What We Mean When We Say '4G'

5:00 PM Confused about what 4G really means? Check out our handy table of true 4G operators in the US

Dan Jones, Mobile Editor

March 20, 2012

3 Min Read
What We Mean When We Say '4G'

5:00 PM -- It's hard to avoid 4G these days. Watch TV, troll the Internet or travel around any major city in the U.S., and you'll see ads pushing faster wireless data services and devices using this amazing new wireless technology.

But, as we saw with the iPad launch, many users don't really know what Long Term Evolution (LTE) and fourth-generation (4G) wireless technology actually mean. And who can blame them? Operators have played fast and loose with the term to try and get an edge over competitors. In part, that's thanks to the body that lays down the law on what 4G wireless actually is, the International Telecommunication Union (ITU) .

The technical bit
4G wireless was originally supposed to refer to technologies that use Orthogonal Frequency Division Multiplexing (OFDM) as the basis for the wireless speed boost. Capabilities required included maximum downlink speeds of 100Mbit/s when a user is on the move and up to 1Gbit/s for stationary downloads.

The ITU had designated LTE-Advanced and WiMax 2 as the only real 4G technologies, due to start arriving in operator's networks in 2013 at the earliest. In a press release in December 2010, however, the body said, "it is recognized that this term, while undefined, may also be applied to the forerunners of these technologies, LTE and WiMax, and to other evolved 3G technologies providing a substantial level of improvement in performance and capabilities with respect to the initial third-generation systems now deployed."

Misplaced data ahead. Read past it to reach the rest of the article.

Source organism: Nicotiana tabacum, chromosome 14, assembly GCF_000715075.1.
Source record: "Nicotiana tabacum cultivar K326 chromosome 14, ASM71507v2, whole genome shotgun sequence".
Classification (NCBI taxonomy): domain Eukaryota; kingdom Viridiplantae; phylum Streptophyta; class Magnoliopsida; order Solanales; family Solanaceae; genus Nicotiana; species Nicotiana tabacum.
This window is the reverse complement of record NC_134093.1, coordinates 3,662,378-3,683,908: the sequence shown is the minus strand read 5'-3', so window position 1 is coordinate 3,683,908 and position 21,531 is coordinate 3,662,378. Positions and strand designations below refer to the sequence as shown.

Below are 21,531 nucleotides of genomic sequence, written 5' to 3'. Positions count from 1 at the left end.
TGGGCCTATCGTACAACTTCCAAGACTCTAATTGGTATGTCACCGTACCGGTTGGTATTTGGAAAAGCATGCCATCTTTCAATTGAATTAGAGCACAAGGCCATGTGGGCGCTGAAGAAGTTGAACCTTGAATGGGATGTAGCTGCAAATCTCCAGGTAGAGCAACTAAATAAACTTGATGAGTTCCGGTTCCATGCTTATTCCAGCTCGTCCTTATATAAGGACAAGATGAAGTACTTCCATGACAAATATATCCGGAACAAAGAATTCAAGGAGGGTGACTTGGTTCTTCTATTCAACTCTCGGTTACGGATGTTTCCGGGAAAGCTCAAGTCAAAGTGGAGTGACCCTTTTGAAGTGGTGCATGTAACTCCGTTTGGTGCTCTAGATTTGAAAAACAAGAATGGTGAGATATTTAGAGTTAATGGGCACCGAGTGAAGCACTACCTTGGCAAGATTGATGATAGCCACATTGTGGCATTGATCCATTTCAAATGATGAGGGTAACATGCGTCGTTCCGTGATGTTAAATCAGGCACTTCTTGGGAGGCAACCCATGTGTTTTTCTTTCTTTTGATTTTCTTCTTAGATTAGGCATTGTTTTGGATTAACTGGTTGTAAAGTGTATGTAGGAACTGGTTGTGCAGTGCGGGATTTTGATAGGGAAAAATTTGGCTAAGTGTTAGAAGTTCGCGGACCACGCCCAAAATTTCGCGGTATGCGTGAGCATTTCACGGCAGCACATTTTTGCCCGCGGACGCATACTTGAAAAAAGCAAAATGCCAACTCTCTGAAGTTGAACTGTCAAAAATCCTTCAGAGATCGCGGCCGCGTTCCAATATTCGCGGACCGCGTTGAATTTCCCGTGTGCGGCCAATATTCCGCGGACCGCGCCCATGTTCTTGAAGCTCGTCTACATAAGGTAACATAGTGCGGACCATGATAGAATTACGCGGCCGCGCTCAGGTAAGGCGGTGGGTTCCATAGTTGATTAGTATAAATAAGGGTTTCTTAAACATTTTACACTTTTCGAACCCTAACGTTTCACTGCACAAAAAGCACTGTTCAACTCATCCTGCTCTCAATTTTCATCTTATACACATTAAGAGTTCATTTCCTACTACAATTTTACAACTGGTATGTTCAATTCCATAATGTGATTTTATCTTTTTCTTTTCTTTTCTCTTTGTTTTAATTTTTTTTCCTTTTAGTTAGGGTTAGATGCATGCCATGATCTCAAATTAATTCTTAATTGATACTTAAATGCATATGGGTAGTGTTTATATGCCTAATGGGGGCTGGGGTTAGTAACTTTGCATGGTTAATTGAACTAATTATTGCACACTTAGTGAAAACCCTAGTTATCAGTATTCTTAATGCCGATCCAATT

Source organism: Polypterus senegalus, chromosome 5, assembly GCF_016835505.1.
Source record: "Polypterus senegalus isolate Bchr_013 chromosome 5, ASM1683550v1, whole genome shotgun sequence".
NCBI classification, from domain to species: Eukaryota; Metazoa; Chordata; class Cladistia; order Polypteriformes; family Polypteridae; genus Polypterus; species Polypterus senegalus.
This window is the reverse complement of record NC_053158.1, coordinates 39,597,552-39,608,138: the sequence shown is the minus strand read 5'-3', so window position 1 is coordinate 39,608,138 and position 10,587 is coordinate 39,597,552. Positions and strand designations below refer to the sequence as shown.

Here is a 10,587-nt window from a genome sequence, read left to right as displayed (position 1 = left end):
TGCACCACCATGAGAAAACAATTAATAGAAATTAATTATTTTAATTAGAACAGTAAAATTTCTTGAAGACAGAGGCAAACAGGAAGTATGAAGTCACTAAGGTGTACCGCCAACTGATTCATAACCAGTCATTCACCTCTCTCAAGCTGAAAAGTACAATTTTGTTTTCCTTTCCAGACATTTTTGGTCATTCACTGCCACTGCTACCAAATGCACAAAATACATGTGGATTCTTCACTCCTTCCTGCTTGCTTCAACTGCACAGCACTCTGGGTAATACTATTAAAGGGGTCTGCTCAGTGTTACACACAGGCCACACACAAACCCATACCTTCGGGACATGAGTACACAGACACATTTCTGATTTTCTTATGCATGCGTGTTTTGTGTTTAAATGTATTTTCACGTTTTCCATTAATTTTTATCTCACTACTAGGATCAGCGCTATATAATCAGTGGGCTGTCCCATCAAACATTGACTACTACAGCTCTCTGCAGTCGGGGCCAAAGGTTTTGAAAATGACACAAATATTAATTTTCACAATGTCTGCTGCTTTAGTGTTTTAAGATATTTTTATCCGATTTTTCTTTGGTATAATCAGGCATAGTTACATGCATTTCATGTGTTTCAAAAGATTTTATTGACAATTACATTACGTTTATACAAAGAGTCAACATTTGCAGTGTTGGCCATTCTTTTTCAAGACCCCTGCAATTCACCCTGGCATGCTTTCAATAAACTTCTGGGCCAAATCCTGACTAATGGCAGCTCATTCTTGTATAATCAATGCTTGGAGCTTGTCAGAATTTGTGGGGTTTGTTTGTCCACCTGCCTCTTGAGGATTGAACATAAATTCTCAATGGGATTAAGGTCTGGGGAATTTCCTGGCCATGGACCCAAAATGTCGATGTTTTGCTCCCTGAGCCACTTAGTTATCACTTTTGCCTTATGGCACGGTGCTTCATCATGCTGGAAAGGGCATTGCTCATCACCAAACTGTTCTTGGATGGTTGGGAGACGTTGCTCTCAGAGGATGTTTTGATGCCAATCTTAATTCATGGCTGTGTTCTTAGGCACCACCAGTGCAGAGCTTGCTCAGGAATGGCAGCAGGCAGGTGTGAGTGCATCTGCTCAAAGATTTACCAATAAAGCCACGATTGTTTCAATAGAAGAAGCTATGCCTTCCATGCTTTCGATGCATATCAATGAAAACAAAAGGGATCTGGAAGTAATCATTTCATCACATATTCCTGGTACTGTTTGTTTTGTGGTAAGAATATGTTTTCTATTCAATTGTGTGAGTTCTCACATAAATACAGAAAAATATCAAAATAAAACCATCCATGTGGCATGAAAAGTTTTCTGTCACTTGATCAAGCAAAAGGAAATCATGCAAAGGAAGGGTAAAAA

So operators could say that technologies that had been called 3G are now labeled "4G," which is confusing for users, as we saw with AT&T Inc. (NYSE: T)'s re-labeling of the iPhone 4S as a "4G" phone.

Real 4G
So, here are the networks LR Mobile thinks can legitimately be counted as major 4G deployments in the U.S. in that they use the right OFDM technology to speed downloads and reduce the time it takes to set up data calls, allowing users to stream videos faster and upload photos more quickly to their social networks.

Table 1: Who offers what in the U.S.


4G technology

Where it�s at

Average download speeds



28 cities




203 towns and cities

5-12Mbit/s averages claimed on LTE downloads



WiMax in 71 markets; LTE in six cities by mid-year 2012

3-6Mbit/s on WiMax

T-Mobile USA


Coming in 2013




13 cities and much of Florida


We haven't included high-speed packet access-plus (HSPA+) networks from AT&T and T-Mobile US Inc. because, while fast, they are clearly derived from the 3G standards that the operators were already working with, even if they market them as 4G.

For more
Get a snapshot of what's 4G and what's FauxG below:

  • 4G? Don't Worry About It

  • ITU Backtracks on '4G' Definition

  • Hold On for LTE-Advanced

  • T-Mobile Turns FauxG Into 4G

— Dan Jones, Site Editor, Light Reading Mobile

About the Author(s)

Dan Jones

Mobile Editor

Dan is to hats what Will.I.Am is to ridiculous eyewear. Fedora, trilby, tam-o-shanter -- all have graced the Jones pate during his career as the go-to purveyor of mobile essentials.

But hey, Dan is so much more than 4G maps and state-of-the-art headgear. Before joining the Light Reading team in 2002 he was an award-winning cult hit on Broadway (with four 'Toni' awards, two 'Emma' gongs and a 'Brian' to his name) with his one-man show, "Dan Sings the Show Tunes."

His perfectly crafted blogs, falling under the "Jonestown" banner, have been compared to the works of Chekhov. But only by Dan.

He lives in Brooklyn with cats.

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